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J2 Predictive testing for huntington’s disease (HD) on those under 18 years: the UK experience 1994–2015
  1. Oliver Quarrell1,
  2. Rachael Cann1,
  3. Alan Fryer2,
  4. Sian Jenkins3,
  5. Mary O’Driscoll4,
  6. Nayana Lahiri5,
  7. Celia Compton6,
  8. Hannah Musgrave7,
  9. Zosia Miedzybrodzka8,
  10. Angus Clarke9,
  11. Rhona Macleod10
  1. 1Sheffield Children’s Hospital, Sheffield, UK
  2. 2Liverpool Women’s Hospital, Liverpool, UK
  3. 3University Hospital of Southampton, Southampton, UK
  4. 4Birmingham Women’s Hospital, Birmingham, UK
  5. 5St George’s Hospital, London, UK
  6. 6Guy’s and St Thomas’ Hospital, London, UK
  7. 7Leeds Teaching Hospital’s, Leeds, UK
  8. 8University of Aberdeen, Aberdeen, UK
  9. 9University Hospital of Wales, Cardiff, UK
  10. 10St Mary’s Hospital, Manchester, UK

Abstract

Background A consistent feature of predictive testing guidelines for HD has been recommendations not to undertake predictive tests on those <18 years. However, it is known that exceptions are made. Since 1989 a UK HD Prediction Consortium (UKHPC) has been established to collect data annually on the number of predictive tests which have been undertaken from 23 genetic centres in the UK.

Aims To identify the extent of predictive testing on minors between 1994–2015 and, where possible, identify the reasons for undertaking the predictive test on a minor.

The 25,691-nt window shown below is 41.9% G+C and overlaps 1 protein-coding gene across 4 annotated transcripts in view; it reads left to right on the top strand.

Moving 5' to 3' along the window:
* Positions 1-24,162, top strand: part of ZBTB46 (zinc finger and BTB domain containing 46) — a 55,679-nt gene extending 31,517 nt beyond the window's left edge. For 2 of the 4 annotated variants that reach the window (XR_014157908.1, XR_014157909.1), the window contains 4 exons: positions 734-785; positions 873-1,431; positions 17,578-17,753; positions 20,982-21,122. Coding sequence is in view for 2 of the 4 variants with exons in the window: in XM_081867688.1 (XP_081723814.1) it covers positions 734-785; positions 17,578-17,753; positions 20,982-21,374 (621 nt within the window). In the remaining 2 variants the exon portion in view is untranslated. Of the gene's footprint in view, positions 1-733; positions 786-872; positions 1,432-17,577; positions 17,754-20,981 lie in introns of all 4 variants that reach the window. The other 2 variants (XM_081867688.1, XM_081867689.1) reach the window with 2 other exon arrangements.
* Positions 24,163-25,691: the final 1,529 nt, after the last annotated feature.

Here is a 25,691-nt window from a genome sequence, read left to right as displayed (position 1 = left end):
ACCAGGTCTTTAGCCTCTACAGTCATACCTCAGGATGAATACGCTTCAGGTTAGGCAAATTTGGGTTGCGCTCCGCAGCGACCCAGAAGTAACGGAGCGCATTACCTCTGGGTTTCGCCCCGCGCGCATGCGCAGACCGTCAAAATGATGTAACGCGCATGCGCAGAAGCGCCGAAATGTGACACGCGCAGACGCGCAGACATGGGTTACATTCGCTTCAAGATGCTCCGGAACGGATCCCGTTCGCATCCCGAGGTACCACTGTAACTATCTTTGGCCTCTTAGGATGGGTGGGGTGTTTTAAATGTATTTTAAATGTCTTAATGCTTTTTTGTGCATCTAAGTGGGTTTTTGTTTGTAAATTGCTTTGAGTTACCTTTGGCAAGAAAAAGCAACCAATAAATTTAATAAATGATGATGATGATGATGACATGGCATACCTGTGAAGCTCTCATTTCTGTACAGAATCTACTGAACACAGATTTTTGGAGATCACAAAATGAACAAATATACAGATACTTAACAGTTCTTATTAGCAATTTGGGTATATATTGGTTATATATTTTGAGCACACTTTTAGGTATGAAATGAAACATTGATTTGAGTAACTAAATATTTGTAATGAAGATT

Methods The UKHPC database was inspected for the number of predictive tests on those <18 years. Each genetic centre was contacted asking for more details on the reasons for testing.

Results There were 9616 tests on the database with 9466 having an age of testing recorded. 63 tests were reported on those <18 years but subsequently 2 entries were and 1 was symptomatic. The extent of testing of those <18 years in the UK is 60/9466 = 0.63%. The majority of the tests were done on those aged 17 years and 16 years and these account for 57% and 23% of the tests on minors respectively. Data on the reasons for testing were identified for 27 cases and included: close to the age of 18 years, pregnancy, currently in care and more support available <18 years, person never having the capacity to consent and some miscellaneous reasons to be described individually.

Conclusion This study documents the extent of HD testing of minors in the UK and suggests that, in general, the recommendations are working. Exceptions are being made and we provide some empirical evidence as to reasons why clinicians have chosen to depart from the recommendation not to test minors. We do not advise changing the recommendation but suggest that testing of minors continues to be monitored.

  • Predictive tests
  • Minors

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